Voicemail Hacking Leaves Ears Ringing

Times Staff Writer

Voicemail can cost you. Just ask K.C. Hatcher, a San Francisco-based graphic artist.

AT&T; wants her to pay $12,000 in long-distance charges rung up by a hacker who apparently changed Hatcher’s voicemail message to accept third-party billed calls to Saudi Arabia and the Philippines.

“I am totally obsessing about this,” said Hatcher, whose normal long-distance bill runs $35 a month. “I’m getting married in June. I want to buy a house, and I’m worried that this fraud is going to ruin my credit.”

Such voicemail hacking is on the rise -- and phone customers are wrongly being held liable for it, according to San Francisco-based Consumer Action.


AT&T; acknowledges that the scamming has become all too common and that people rarely know they have been had until company fraud investigators alert them to unusual activity on their phones. But AT&T;, like some other long-distance providers, insists that consumers foot most of the bill.

“It is the responsibility of the customer to secure their voicemail system,” said Gordon Diamond, a spokesman for AT&T; in San Francisco.

Maureen Claridge, a San Francisco travel agent, doesn’t see it that way but has been unable to persuade AT&T; to let her off the hook. The company has sent her $8,000 long-distance bill -- generated by a voicemail hacker -- to a collection agent, Claridge said.

Linda Sherry of Consumer Action maintains that telephone companies are largely to blame.

Hackers take advantage of the voicemail offered by local phone companies -- including SBC Communications Inc., which provides the system Hatcher and Claridge use -- and long-distance companies’ voice-activated operator services.

What a hacker does is break into a person’s voicemail and record a message so that it will respond affirmatively to an automated operator that calls the person’s home phone seeking approval for third-party billing of a long-distance call.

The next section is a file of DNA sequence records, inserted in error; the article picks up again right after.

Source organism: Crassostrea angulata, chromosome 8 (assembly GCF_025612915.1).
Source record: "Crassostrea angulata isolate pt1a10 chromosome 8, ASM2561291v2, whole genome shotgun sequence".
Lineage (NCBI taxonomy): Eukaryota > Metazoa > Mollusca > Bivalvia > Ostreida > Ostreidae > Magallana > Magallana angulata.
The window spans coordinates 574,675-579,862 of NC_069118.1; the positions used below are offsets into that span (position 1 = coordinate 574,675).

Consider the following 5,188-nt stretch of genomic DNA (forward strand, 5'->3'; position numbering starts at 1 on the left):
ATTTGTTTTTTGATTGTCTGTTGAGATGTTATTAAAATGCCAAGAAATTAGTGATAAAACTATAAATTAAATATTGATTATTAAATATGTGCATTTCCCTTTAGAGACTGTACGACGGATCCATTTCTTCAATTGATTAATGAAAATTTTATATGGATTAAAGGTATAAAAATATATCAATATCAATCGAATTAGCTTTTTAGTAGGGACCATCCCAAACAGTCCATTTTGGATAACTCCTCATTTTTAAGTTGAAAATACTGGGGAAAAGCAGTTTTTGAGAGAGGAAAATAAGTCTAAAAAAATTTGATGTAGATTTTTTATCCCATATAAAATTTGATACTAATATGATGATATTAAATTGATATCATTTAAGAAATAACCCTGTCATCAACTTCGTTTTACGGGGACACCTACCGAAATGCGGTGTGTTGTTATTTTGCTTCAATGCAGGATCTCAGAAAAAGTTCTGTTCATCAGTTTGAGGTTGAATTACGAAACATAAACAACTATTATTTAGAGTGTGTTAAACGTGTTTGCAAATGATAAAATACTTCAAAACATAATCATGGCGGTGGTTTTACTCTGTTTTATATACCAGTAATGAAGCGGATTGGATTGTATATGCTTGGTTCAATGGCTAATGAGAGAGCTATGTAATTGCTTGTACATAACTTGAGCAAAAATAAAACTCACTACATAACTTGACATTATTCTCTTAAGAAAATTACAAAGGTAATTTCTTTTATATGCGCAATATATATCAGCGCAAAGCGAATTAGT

Sherry noted that at AT&T;, the automated system always asks the same questions and waits a set interval for a response, making it fairly easy for a hacker to synchronize his fraudulent voicemail message.


“That AT&T; would permit third-party phone charges based only on the authority of a recorded message is beyond belief,” Sherry said. “Third-party billing should be allowed only when a real person answers the phone and is able to verify that they approve the charges.”

AT&T;’s Diamond countered that the company’s automated system is “fairly sophisticated,” adding: “If it was a live operator, I don’t know that it would turn out any differently.”

AT&T; suggests that consumers change their pass codes regularly; avoid pass codes that are intuitive, such as birth dates and addresses; and check their announcements to make sure they haven’t been changed.

Diamond said AT&T; works on a case-by-case basis with customers who believe they have been defrauded but doesn’t necessarily write off fraudulent charges.

MCI Communications also offers automated operator assistance and has a similar policy, spokeswoman Audrey Waters said. Sprint Corp. handles calls billed to a third party manually, which Sprint says has stymied this particular fraud.

Meanwhile, SBC said it recently changed its voicemail system so that default pass codes aren’t so easy to guess. The company says it has a policy of reversing charges when a consumer is willing to file a police report claiming fraud.